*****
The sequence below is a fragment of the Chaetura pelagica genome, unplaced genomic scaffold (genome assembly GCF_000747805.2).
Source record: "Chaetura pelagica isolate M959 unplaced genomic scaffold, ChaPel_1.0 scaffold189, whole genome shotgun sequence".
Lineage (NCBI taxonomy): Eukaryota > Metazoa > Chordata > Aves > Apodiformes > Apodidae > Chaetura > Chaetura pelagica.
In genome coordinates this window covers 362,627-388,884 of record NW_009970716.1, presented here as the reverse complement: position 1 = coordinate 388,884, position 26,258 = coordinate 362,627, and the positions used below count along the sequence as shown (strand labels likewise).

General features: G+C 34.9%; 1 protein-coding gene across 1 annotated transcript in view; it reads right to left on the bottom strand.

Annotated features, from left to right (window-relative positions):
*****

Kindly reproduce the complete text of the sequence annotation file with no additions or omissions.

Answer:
The sequence below is a fragment of the Chaetura pelagica genome, unplaced genomic scaffold (genome assembly GCF_000747805.2).
Source record: "Chaetura pelagica isolate M959 unplaced genomic scaffold, ChaPel_1.0 scaffold189, whole genome shotgun sequence".
Lineage (NCBI taxonomy): Eukaryota > Metazoa > Chordata > Aves > Apodiformes > Apodidae > Chaetura > Chaetura pelagica.
In genome coordinates this window covers 362,627-388,884 of record NW_009970716.1, presented here as the reverse complement: position 1 = coordinate 388,884, position 26,258 = coordinate 362,627, and the positions used below count along the sequence as shown (strand labels likewise).

General features: G+C 34.9%; 1 protein-coding gene across 1 annotated transcript in view; it reads right to left on the bottom strand.

Annotated features, from left to right (window-relative positions):